In 2011, the Ministry of Justice published The Family Justice Review Interim Report 2011 (the “Report”). The Report considered, inter alia, whether frequent contact between infants separated from their birth parents during child protection proceedings may be inherently harmful to their development and wellbeing. The Report referred to the fact that infants are often required to spend significant periods of time travelling for contact with their birth parents; sometimes up to 5 times per week for several hours. The Report considered research from Kenrick, Humphreys and Kiraly, which concluded that such frequent contact can be damaging for children. Their research gave detailed accounts of the stressful and negative impact on infants from high levels of contact during care proceedings and highlighted the potential emotional harm on infants in these circumstances. They concluded that the quality of contact is much more important to a child’s welfare than frequency (Humphreys and Kiraly, 2011).

Young children who are removed from harm and provided with secure caregiving can form an attachment to their new carer. However, this attachment can be compromised if contact with the child’s birth family is not sensitively handled (Schofield and Simmonds, 2011). Infants who have frequent contact with their birth family may suffer continuous disruption to their daily routines and may be unable to experience the type of settled caregiving they need to resolve the harm they have experienced. Such contact arrangements can produce high levels of stress for the infant through the discontinuity of care and potentially insensitive care during contact. It can then be a challenge for carers to help the infant to relax and trust them, which in turn, may compromise the infant’s development.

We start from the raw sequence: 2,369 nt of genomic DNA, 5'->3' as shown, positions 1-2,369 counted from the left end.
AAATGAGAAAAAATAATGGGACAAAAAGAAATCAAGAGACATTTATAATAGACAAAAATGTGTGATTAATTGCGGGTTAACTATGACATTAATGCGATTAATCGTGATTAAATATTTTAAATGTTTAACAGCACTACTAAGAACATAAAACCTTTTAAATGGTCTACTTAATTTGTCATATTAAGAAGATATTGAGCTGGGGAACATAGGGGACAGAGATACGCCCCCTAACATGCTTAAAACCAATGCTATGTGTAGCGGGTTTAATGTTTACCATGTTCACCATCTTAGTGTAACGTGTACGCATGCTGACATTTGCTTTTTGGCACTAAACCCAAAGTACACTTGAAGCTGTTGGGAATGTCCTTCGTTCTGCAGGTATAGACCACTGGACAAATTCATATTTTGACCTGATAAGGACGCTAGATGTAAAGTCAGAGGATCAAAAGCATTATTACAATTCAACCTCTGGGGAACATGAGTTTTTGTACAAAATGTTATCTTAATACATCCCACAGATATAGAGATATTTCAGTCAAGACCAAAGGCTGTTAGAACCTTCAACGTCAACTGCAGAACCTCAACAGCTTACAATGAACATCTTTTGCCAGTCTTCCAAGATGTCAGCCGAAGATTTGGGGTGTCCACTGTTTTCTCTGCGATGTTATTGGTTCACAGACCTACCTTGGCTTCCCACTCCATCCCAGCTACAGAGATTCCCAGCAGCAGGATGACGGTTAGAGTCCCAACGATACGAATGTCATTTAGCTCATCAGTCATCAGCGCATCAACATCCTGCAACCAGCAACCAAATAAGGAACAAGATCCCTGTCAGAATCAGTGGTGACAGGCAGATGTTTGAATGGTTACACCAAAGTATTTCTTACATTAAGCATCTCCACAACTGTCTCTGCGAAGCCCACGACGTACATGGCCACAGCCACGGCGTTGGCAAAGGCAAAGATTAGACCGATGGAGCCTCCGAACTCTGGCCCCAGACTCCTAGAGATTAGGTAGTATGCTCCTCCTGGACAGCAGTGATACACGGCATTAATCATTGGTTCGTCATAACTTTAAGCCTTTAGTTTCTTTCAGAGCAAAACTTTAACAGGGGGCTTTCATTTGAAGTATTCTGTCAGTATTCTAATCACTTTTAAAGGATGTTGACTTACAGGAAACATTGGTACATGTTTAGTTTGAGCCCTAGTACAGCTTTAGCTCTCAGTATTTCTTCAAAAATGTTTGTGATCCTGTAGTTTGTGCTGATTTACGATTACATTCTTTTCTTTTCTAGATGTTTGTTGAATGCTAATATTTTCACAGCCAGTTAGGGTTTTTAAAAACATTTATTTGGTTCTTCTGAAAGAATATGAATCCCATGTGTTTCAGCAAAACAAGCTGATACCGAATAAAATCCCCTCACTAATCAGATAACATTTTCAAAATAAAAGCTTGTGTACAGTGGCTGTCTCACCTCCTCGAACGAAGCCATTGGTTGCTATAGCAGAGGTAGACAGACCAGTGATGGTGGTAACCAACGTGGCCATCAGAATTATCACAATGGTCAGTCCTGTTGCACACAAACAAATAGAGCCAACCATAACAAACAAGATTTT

When children develop healthy attachments in their infancy, they tend to meet developmental milestones in cognitive functioning, fine and gross motor skills, language development, and visual development (Parenting Today Staff, 2011). Conversely, children with disorganized type attachment in infancy were believed to be the most insecure of all types and often exhibiting mixed internalized and externalized behaviours (Ding et al., 2014). Children with secure attachments develop secure peer relationships, engage in creative play and show a range of positive mental health indicators (Colmer, et al., 2011).

Unsurprisingly, the above research was met with scepticism and concern from other researchers. In particular, concerns were raised over the potential danger of minimal contact ‘messages’ from research projects to rationalise and justify decisions that have been taken for other reasons, specifically; i) the lack of resources to promote frequent high quality supervised contact; ii) the lack of resources to undertake appropriate assessments to thoroughly explore the potential for reunification; and iii) a professional culture that promotes pessimistic projections as to the potential of natural parents/families – and a consequent rather idealistic pro-compulsory adoption mindset. In this situation, it has been argued that often birth parents are caught in a ‘no win’ situation whereby minimal contact weakens their bond with their child, which in turn, results in assessments that highlight impairments of ‘attachment’.

Consequently, these assessments frequently recommend the need for ‘permanency’ away from the birth parents, thus resulting in further reductions in contact in preparation for permanent separation, either by long-term foster care placement or adoption. Indeed, it is argued that minimising birth parent contact at the early stages of care proceedings is not a neutral measure (Duxbury, 2007). It significantly ‘steers’ the case by impairing the potential of the natural parent/infant relationship, thereby reducing the prospects of reunification and increasing the likelihood of adoption (Duxbury, 2007). On the basis of careful consideration of their lifelong best interests, separated babies and infants have both a need and a right to expect that all reasonable efforts will be invested in open-minded assessments of their birth parents and extended family members (involving high levels of contact in local and naturalistic surroundings).